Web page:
It seems like a good idea, right? Ink one of those guys, two of 'em, even, and the bullpen troubles are gone. No clinging to a pillow and crossing your fingers when Rick Renteria comes out of the dugout in the late innings. No more outcomes like Wednesday's, when a trio of White Sox relievers entered the bottom of the ninth with a 1-0 lead only to load the bases and surrender a walk-off salami.

But a couple points.

First, the White Sox don't need a lockdown bullpen right this second. In a point that will come up again and again this offseason, the team is still in rebuilding mode. Spending big bucks might not be prudent at this juncture because the White Sox have not yet transitioned from rebuilding mode to contention mode. Spending big on high-priced free agents is something teams do when they're in win-now mode. And while a big acquisition can certainly carry a team into win-now mode — just look at what the Cubs did when they signed Jon Lester ahead of the 2015 season — it could also be jumping the gun when there's still a year or two of development that needs to happen for the team's young players to grow into the contending group of the future.

Plus, spending big on bullpens isn't exactly a magic bullet. The Indians and the Colorado Rockies both spent huge sums on their bullpens this past offseason, and while both teams could end up in the postseason, they rank near the bottom of the game in bullpen ERA: Cleveland's 24th out of 30, and Colorado's 26th.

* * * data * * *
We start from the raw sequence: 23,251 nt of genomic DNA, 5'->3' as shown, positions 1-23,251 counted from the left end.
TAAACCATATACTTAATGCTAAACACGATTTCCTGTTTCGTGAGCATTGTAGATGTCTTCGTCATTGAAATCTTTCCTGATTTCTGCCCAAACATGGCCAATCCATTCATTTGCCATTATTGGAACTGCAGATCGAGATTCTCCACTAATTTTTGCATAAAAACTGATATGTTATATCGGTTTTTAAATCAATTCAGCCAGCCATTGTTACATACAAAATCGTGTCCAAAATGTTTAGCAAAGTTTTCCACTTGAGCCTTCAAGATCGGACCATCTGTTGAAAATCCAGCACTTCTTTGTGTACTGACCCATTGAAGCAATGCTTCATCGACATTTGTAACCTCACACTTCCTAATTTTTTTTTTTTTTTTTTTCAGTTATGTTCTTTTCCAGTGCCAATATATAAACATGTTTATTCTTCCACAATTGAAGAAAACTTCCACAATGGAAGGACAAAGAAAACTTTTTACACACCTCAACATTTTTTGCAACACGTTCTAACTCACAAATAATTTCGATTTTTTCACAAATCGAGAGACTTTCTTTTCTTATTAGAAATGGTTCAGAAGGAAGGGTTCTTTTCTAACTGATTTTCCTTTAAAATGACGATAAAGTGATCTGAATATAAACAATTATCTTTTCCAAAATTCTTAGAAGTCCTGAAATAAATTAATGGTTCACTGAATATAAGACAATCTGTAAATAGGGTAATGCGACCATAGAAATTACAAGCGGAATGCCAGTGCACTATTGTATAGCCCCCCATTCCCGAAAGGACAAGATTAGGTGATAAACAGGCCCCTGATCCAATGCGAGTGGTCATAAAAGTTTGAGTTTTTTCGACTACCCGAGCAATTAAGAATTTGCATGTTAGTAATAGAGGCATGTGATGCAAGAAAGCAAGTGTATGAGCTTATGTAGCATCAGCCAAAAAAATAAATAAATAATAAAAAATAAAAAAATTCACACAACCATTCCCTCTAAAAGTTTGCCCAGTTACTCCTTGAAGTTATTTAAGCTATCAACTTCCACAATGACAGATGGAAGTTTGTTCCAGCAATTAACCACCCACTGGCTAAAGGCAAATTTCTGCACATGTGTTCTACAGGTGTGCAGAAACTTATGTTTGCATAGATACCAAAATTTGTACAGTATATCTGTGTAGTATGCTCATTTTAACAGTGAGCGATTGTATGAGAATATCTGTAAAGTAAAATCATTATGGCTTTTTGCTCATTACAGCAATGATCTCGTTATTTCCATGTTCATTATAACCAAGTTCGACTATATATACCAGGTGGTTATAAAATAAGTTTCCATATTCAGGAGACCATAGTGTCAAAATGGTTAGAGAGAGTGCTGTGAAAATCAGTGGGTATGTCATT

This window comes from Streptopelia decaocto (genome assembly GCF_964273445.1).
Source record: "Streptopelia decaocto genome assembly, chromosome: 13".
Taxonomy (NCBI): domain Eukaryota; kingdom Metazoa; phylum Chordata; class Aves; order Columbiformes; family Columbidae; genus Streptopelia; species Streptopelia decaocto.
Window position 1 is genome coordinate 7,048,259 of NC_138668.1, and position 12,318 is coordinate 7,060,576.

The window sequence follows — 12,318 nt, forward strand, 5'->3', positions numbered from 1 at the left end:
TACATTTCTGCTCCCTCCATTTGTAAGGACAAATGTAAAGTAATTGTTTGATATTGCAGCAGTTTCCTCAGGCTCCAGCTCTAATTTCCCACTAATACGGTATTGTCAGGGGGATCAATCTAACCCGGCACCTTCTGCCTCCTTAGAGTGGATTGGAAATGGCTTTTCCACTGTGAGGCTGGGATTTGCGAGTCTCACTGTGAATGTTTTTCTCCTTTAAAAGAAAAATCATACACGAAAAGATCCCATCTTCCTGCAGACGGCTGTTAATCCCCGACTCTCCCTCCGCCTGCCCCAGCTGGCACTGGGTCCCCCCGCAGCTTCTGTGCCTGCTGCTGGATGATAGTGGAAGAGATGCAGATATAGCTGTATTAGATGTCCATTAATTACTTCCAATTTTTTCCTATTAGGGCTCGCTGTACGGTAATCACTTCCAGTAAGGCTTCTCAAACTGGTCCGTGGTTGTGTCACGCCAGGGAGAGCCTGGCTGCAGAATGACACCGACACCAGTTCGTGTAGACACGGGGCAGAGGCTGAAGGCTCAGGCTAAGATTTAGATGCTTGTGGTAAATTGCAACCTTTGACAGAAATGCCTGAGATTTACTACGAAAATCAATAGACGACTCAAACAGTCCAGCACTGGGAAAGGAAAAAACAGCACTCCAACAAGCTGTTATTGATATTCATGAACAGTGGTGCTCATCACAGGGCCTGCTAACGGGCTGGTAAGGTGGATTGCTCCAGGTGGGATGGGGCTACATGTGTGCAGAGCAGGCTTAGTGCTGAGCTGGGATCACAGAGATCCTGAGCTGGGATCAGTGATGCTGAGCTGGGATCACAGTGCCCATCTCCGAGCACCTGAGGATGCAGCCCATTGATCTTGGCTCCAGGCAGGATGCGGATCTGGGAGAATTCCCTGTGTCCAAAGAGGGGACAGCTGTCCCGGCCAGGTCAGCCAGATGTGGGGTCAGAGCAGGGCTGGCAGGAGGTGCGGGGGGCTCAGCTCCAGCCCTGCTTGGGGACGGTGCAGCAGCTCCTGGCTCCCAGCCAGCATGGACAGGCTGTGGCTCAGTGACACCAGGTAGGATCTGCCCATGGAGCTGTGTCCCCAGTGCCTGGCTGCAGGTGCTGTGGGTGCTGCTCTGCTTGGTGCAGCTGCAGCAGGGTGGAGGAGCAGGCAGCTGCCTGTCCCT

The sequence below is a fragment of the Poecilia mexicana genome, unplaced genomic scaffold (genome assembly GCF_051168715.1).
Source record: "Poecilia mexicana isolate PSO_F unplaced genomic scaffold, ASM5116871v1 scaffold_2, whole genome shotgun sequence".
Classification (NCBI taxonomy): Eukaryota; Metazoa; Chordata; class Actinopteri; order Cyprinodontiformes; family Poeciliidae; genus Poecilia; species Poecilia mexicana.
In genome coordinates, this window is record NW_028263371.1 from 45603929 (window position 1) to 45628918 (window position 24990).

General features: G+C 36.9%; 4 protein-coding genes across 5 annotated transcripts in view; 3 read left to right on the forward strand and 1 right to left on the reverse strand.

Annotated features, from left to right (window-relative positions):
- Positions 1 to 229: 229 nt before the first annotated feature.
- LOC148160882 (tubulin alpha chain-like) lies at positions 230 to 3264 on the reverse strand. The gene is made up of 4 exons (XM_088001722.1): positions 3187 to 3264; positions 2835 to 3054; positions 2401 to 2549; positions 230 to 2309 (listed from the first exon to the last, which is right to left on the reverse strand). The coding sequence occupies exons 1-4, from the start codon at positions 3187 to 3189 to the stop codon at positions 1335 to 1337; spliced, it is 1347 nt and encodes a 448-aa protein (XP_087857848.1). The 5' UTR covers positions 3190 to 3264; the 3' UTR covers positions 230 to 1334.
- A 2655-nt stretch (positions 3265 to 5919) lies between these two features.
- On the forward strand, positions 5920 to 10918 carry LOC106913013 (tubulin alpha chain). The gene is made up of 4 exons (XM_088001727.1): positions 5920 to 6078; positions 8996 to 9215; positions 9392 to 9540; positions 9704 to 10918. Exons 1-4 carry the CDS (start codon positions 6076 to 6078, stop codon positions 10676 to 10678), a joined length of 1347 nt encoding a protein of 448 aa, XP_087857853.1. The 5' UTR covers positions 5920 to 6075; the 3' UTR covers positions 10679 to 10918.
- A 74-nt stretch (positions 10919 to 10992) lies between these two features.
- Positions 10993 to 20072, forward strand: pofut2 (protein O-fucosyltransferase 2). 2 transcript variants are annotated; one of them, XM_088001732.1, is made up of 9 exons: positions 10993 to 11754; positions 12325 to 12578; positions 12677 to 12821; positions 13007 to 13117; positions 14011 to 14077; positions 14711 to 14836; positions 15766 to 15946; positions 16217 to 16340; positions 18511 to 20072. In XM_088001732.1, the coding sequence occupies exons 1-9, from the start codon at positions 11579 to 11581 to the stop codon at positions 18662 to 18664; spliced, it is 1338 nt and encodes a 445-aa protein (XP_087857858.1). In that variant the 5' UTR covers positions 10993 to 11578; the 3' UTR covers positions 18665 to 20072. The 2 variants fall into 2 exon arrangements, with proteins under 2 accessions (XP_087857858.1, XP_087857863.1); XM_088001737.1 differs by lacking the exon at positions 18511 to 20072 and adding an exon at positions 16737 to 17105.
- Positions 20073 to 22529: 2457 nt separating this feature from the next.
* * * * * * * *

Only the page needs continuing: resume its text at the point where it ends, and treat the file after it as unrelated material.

Contending teams often make a habit of trading for bullpen pieces, a strategy that makes a lot more sense considering those deals usually come midseason, when a team is clearly established as a contender. But those deals have their downsides, too. The White Sox have shown how valuable stockpiling prospects in trades can be. The Cubs got their ring but probably would like to have Gleyber Torres right now after shipping him to the New York Yankees in 2016. The Indians are division champs again, but will there be a day when they'll wish they hadn't sent Francisco Mejia to the San Diego Padres in this summer's trade for Brad Hand?

But that, of course, is more of a "cross that bridge when you come to it" situation. The White Sox aren't at that bridge quite yet, as good a point as any that spending on a 30-plus closer two years ahead of when the playoff pushes could come is a risky proposition.

Second, the White Sox are still trying to figure out what they've got when it comes to the bullpen.